The question “how to make pasta” is entered into Google millions of times each and every day. At a casual glance this may seem silly—after all, how hard can it be to dump a box into a pot of boiling water? But even the most seasoned cook can tell you this essential skill is far more than dump and drain, as poorly made pasta is one of life’s greatest disappointments. And one of the most important elements in building your pasta prowess is the one that is barely discussed in most recipes and how-tos: the water.
What’s So Great About Pasta Water?
Boiling water is where it all starts, and it’s always important to start things on the right foot. The water is what determines the pasta’s texture, its flavor, and how it will interact with the sauce. So, you know, everything. Plus once the pasta is done cooking, that water becomes the secret ingredient that every restaurant chef uses to turn simple noodles and sauce into the stuff that dreams are made of. It will transform your humble weeknight pasta into something so magical, you’ll seriously consider staying home and eating in every night of the week.
How Much Water Do I Need?
Surprisingly, not as much as you think! Many recipes tell you to use the largest pot you have for any amount of pasta so the noodles have lots of room to move around and kick off all of the extra starch, preventing them from sticking to themselves. But as you’re about to learn, that starch is incredibly valuable in proper pasta-ing, meaning too much water will dilute it to the point of worthlessness.
Fill your pot up so that once the pasta is added, it’s covered by about four to six inches of water.
How Do I Salt It?
Just like anything else you cook, you need to taste your water as you go. Start off with a hefty pinch, and keep adding until it tastes like palatable saltwater (like tears). If it tastes too salty, that’s a bad thing. You can fix that by pouring out a bit of water, then replacing it with fresh stuff from the tap.
How Do I Keep It From Sticking?
The only way to keep your pasta from sticking to itself—even if you’re using a ridiculous amount of water—is through stirring. Right after you dump the pasta into the pot, stir it around for twenty seconds or so. This will not only rinse off the extra starches but will allow the ones on the pasta’s surface to gelatinize and set. Once they’re set, they won’t stick.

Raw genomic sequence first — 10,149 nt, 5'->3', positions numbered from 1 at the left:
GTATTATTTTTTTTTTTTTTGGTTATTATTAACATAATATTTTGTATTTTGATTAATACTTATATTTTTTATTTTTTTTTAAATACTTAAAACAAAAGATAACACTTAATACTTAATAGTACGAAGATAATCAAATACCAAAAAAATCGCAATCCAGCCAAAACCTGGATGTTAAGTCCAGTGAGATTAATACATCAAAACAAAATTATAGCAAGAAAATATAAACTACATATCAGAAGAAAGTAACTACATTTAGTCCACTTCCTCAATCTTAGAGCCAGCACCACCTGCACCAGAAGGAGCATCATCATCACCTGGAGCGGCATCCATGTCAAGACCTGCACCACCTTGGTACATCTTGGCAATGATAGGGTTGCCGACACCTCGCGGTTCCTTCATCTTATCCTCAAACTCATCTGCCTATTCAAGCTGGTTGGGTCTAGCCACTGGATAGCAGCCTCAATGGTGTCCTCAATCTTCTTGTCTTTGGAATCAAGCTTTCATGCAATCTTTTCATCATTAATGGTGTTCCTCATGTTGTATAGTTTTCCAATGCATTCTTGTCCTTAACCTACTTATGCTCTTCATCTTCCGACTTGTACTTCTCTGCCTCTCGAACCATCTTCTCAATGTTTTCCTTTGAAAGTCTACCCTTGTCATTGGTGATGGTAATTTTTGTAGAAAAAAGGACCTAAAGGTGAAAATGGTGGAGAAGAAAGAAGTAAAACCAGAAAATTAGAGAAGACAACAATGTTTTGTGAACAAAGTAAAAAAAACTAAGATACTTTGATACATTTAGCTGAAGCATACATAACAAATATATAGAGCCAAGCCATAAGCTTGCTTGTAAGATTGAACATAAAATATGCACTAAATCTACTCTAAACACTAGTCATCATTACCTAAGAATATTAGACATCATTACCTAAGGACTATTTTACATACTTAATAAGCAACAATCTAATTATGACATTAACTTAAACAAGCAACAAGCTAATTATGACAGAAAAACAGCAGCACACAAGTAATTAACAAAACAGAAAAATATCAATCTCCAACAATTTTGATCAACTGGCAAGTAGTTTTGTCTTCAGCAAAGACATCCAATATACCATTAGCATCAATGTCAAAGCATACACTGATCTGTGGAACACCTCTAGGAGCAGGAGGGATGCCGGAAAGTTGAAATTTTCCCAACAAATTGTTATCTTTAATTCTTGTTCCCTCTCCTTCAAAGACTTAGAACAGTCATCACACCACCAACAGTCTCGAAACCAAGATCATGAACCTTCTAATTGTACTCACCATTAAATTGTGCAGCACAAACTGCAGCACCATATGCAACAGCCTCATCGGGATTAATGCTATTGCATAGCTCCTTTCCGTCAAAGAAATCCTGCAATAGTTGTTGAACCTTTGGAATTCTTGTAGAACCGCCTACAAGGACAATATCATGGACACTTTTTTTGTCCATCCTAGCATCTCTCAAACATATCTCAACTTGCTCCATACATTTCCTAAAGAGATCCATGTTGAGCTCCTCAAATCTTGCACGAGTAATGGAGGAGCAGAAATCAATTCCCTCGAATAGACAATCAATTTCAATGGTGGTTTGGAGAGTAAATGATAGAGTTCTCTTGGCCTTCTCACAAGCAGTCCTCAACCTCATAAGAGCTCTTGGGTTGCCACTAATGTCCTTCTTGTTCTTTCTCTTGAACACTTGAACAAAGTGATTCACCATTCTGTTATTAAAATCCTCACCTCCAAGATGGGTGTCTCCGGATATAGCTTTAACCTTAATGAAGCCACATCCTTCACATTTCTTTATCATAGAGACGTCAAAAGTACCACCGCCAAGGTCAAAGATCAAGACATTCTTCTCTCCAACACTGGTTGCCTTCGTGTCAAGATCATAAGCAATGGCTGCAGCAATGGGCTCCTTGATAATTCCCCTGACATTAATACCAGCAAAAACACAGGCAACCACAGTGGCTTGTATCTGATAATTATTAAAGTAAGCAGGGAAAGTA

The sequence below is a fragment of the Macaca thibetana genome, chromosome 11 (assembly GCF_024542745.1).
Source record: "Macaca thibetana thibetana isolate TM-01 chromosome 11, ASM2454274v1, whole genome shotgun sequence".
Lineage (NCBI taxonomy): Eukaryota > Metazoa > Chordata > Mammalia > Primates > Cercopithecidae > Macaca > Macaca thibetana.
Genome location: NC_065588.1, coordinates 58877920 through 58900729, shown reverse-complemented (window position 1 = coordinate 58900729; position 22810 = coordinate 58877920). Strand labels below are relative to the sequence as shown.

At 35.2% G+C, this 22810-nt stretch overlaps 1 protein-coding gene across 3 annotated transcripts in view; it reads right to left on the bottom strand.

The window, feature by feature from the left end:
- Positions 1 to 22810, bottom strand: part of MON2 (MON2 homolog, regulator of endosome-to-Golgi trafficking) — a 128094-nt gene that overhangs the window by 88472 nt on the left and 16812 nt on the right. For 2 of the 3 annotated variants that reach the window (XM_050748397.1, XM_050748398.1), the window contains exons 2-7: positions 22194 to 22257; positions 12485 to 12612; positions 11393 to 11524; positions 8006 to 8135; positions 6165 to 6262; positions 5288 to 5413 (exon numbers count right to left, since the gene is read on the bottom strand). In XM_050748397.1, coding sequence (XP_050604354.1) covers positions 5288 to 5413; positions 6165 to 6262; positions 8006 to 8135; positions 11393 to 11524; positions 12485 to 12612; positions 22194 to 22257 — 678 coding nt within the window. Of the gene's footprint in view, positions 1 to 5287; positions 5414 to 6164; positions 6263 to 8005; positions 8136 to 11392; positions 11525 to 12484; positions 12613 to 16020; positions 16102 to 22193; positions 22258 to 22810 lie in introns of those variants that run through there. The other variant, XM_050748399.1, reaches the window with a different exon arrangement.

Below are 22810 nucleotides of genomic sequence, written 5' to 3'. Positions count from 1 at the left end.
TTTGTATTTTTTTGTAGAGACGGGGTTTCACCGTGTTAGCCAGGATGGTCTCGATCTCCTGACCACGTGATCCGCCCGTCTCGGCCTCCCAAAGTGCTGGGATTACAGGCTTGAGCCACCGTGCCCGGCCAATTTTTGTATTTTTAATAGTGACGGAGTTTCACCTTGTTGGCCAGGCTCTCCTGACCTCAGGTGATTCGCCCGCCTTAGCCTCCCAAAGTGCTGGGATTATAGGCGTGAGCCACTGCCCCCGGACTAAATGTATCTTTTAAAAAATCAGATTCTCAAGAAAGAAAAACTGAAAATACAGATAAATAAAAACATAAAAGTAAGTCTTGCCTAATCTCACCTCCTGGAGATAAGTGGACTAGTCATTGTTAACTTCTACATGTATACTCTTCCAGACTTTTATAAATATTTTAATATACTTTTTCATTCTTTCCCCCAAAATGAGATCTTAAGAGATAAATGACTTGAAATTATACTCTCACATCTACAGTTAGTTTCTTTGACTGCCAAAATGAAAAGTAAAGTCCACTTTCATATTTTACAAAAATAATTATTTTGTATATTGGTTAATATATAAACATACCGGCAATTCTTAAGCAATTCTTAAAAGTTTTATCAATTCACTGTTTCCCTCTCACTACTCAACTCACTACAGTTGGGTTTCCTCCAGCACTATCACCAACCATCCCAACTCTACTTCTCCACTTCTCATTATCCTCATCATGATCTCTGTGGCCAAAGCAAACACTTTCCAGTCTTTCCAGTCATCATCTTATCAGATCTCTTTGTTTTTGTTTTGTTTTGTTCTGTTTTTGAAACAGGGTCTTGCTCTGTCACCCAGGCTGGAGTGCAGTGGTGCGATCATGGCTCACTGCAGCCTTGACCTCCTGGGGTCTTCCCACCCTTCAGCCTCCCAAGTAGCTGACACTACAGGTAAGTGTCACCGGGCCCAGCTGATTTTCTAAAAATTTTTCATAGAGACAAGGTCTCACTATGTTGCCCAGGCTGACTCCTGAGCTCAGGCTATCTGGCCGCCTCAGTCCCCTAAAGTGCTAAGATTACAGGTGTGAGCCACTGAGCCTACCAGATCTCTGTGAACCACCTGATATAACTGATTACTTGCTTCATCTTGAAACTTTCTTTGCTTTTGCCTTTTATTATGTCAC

What about that old “hack” of adding oil to the pasta water? It’s a flat out lie: oil and water don’t mix, so all the oil will do is float. While it won’t do a damn thing to prevent sticking, it can have a good purpose. You know how pasta water has a tendency to bubble up straight out of the pan? That’s because the newfound starch in the water allows the bubbles to hold their shape as the water boils. A few drops of any kind of oil will reduce the water’s surface tension, which greatly reduces the risk of your pot boiling over.
Okay, So Now What Do I Do With All This Pasta Water?
Wet starch is essentially glue: it can emulsify pan sauces that are heavy on butter or oil, and it can help thick sauces like marinara adhere better, bringing the two separate entities of pasta and sauce together into one harmonious dish.
If you’re going to drain your pasta by pouring it into a colander in the sink, use a large liquid measuring cup to scoop out as much water as it will hold (better to have too much than too little) before draining.
Unless you’re adding a cold sauce, like pesto, after cooking, it’s best to pull your pasta right before it’s completely done, then finish cooking directly in the sauce in a sauté pan. Using tongs or a kitchen spider to transfer pasta straight from the pot to the sauté pan will also bring along some of the starchy water with it, allowing things to start coming together straight away. Plus it’ll keep a big pot of water on the stove to use as reserves or to quickly blanch some vegetables to go along with your pasta.
If your sauce is of the olive oil or butter variety, as with cacio e pepe, begin by tossing the pasta in the sauté pan, continually adding water a few tablespoons at a time until everything begins to look smooth and creamy. If it’s a tomato sauce, add between ¼ to ½ a cup, which will dilute the sauce enough so that the pasta can continue to cook for a few minutes without the sauce reducing and becoming too thick.
Dish up what you’re planning to eat, then add a bit more water to the pan and stir well before turning off the heat. As pasta sits, it will absorb whatever liquid it’s sitting in, becoming firmer and drier. When you’re ready for seconds (let’s face it—we’re always ready for second helpings of pasta), turn the heat back on, add a bit more piping hot pasta water to loosen, and everything is as good as new.